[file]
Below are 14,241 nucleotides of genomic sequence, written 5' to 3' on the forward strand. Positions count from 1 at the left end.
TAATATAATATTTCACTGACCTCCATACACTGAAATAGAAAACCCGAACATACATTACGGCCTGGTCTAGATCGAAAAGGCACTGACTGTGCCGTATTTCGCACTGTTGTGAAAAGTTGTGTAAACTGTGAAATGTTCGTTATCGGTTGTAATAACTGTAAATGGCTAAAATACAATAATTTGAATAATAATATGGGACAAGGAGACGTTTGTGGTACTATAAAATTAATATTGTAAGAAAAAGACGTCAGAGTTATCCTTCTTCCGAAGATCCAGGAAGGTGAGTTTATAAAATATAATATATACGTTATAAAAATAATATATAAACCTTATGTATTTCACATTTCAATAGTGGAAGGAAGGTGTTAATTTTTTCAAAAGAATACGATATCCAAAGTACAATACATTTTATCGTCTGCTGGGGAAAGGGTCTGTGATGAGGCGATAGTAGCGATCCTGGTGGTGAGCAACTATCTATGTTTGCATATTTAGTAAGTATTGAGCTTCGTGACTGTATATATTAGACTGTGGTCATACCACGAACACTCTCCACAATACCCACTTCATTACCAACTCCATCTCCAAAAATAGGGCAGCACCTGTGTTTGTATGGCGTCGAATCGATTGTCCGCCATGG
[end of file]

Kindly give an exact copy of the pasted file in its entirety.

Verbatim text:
Below are 14,241 nucleotides of genomic sequence, written 5' to 3' on the forward strand. Positions count from 1 at the left end.
TAATATAATATTTCACTGACCTCCATACACTGAAATAGAAAACCCGAACATACATTACGGCCTGGTCTAGATCGAAAAGGCACTGACTGTGCCGTATTTCGCACTGTTGTGAAAAGTTGTGTAAACTGTGAAATGTTCGTTATCGGTTGTAATAACTGTAAATGGCTAAAATACAATAATTTGAATAATAATATGGGACAAGGAGACGTTTGTGGTACTATAAAATTAATATTGTAAGAAAAAGACGTCAGAGTTATCCTTCTTCCGAAGATCCAGGAAGGTGAGTTTATAAAATATAATATATACGTTATAAAAATAATATATAAACCTTATGTATTTCACATTTCAATAGTGGAAGGAAGGTGTTAATTTTTTCAAAAGAATACGATATCCAAAGTACAATACATTTTATCGTCTGCTGGGGAAAGGGTCTGTGATGAGGCGATAGTAGCGATCCTGGTGGTGAGCAACTATCTATGTTTGCATATTTAGTAAGTATTGAGCTTCGTGACTGTATATATTAGACTGTGGTCATACCACGAACACTCTCCACAATACCCACTTCATTACCAACTCCATCTCCAAAAATAGGGCAGCACCTGTGTTTGTATGGCGTCGAATCGATTGTCCGCCATGG